I started dating a man that is very fun, we have a great time together; he’s one year younger, we are very attracted to each other, he stimulates me intellectually and I care about him a great deal. However, I do not see it going towards a serious relationship and/or marriage. This is primarily for a mis-match in ambition levels, he is not willing to move countries, and I am not convinced he is fully ready to take on the responsibilities of a relationship on that level (needless to say a big sticking point after the last relationship).

Currently I do not want to be married, but I am ready to care for someone deeply again.
Being in my 30s, divorced, but not interested in dating lots of men, I feel like it should be okay to have a lighthearted relationship – but I cannot quite shake this feeling of maybe looking like the overweight, middle aged comb-over guy in the red Porsche when dating someone I have no intention of being serious about.

When does it become counter productive to engage in flippant relationships? Am I listening to society too much, or not enough to my gut?

Though I am fond of marriage (I’ve done it four times), I don’t think lifelong monogamous commitments are the only sort of relationships worth pursuing. I’ve come to believe, instead, that at different seasons of our life we may need different sorts of relationships to help us grow. And one of the most important kinds of relationships we can have after a divorce is with a “transition figure” who can help us process the lingering wounds and doubts that almost always remain in the aftermath of the end of a marriage.

I’m not talking about using people. I’m not talking about relying on one’s own pain as an excuse to deal cavalierly and recklessly with another human being. One basic dating maxim for grown-ups: our past history of suffering doesn’t vitiate our responsibility to avoid hurting others. It’s not enough to simply say “I’m on the rebound, watch out!” and then, having broken the heart of the person with whom we rebounded, to exclaim “What did you expect? I was on the rebound!” Nothing we’ve endured gives us the right to disregard our responsibility to consider how a sexual relationship we’re having may affect the other person emotionally. Misleading another person into believing that what is temporary might turn out to be permanent is bad form indeed, particularly for those old enough to know better.

That said, I think there’s a distinction between a “rebound” and a “transition relationship”. The difference lies in three things: our willingness to assume complete responsibility for our own actions, our honesty — in both word and deed — with the other person about what we can and can’t offer, and our own internal clarity about what purpose this relationship plays in our life. If we’re scrupulous about these things, “transitional relationships” which are time-limited but intense can be enormously healing for those who have them. Continue reading

Men, money and marriage: the Times drops the ball

The blogosphere and the mainstream media have (when they aren’t rightly focused on the continued heartbreak of Haiti and the implications of the Scott Brown victory) had much to say about the Pew study released Tuesday that shows that more than ever before, men are likely to marry women with more education and earning potential than they themselves have. From the Times story:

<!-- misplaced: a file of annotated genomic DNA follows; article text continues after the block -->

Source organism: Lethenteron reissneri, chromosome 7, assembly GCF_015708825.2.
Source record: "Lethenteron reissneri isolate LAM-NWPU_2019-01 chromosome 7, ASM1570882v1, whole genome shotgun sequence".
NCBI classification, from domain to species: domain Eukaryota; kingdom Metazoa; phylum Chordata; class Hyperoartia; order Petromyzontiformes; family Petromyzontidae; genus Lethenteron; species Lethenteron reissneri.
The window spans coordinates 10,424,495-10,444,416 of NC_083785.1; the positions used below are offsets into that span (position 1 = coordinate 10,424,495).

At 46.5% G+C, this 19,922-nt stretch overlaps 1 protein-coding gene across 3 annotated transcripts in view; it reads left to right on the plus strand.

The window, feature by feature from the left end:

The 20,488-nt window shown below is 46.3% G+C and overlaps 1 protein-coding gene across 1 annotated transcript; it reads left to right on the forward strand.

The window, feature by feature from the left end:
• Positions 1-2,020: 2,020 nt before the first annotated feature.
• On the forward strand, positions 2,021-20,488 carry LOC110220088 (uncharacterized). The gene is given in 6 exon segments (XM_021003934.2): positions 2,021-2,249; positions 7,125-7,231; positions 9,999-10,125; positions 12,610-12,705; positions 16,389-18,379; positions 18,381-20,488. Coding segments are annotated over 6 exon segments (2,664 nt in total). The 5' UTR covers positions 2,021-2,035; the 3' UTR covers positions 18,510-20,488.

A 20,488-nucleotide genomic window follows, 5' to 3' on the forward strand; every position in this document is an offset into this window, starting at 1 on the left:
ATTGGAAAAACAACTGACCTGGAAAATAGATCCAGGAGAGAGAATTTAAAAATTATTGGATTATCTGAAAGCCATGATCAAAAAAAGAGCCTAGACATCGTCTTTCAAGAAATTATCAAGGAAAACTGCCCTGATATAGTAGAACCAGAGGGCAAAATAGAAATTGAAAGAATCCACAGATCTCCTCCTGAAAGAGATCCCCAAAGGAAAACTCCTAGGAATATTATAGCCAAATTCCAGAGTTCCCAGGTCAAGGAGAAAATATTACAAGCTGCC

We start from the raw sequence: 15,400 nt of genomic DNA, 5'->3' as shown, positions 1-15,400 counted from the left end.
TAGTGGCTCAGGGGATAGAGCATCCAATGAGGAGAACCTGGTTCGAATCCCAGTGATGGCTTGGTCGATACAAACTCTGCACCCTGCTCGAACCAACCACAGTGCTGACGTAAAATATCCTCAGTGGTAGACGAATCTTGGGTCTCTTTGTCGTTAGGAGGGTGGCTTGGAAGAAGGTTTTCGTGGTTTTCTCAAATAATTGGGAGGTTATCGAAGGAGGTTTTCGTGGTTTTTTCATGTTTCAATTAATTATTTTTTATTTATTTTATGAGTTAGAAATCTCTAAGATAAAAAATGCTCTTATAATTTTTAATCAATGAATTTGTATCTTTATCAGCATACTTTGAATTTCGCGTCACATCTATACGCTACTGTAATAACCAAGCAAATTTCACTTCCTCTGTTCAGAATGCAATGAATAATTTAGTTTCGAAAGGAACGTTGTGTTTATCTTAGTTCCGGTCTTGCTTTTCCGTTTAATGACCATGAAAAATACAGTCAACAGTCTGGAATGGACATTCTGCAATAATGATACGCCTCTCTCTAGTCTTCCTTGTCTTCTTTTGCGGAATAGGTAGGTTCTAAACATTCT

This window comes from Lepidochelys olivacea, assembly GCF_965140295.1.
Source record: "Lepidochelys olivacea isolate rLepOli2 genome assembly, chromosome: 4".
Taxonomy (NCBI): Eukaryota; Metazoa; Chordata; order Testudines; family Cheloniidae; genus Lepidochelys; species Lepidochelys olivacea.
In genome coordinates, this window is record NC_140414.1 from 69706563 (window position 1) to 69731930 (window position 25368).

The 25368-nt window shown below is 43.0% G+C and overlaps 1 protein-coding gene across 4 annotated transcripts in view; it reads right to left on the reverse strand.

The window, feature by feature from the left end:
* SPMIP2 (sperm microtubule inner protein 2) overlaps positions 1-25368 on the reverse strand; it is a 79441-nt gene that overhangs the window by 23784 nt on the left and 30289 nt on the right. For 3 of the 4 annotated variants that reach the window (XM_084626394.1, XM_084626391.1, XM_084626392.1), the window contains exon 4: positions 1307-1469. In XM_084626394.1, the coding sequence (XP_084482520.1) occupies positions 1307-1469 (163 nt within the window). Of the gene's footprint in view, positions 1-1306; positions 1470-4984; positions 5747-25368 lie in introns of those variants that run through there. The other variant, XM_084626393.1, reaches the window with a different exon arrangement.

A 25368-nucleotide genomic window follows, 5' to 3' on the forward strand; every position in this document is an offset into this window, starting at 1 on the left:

“Men now are increasingly likely to marry wives with more education and income than they have, and the reverse is true for women,” said Paul Fucito, spokesman for the Pew Center. “In recent decades, with the rise of well-paid working wives, the economic gains of marriage have been a greater benefit for men.”

The analysis examines Americans 30 to 44 years old, the first generation in which more women than men have college degrees. Women’s earnings have been increasing faster than men’s since the 1970s.

“We’ve known for some time that men need marriage more than women from the standpoint of physical and mental well-being,” said Stephanie Coontz, a professor at Evergreen State College in Olympia, Wash., and research director for the Council on Contemporary Families, a research and advocacy group. “Now it is becoming increasingly important to their economic well-being as well.”

Some of this is attributable to the much-discussed “mancession” (the startling reality that 75% of all jobs lost since the start of the current downturn have been held by men). But this is more than a short-term trend; as the study notes, more women than men receive college degrees. Not only are women more likely to hold jobs in sectors less impacted by the recession, women’s superior educational attainment makes them more attractive hires, particularly for better paying jobs.

Of course, the Times piece — like many of those that commented on the Pew study — chose to take the opportunity to emphasize the exact opposite of what the study actually said. The Sam Roberts article begins and ends with anecdotes from a successful 28 year-old, Beagy Zielinski, who recently broke up with her less-well-educated beau because, as she put it, he was “extremely insecure about my career and how successful I am”. The tone of the piece suggests that despite the evidence that a great many men are willing to marry women who earn more than they do, “being too successful” is still a threat to a woman’s chances of finding love.

Here’s one key tidbit from the article:

While marriage rates have declined over all, women with college degrees are still more likely to marry today than less educated women.

There’s the fact. So why does Roberts conclude the piece with this bit from Zielinski?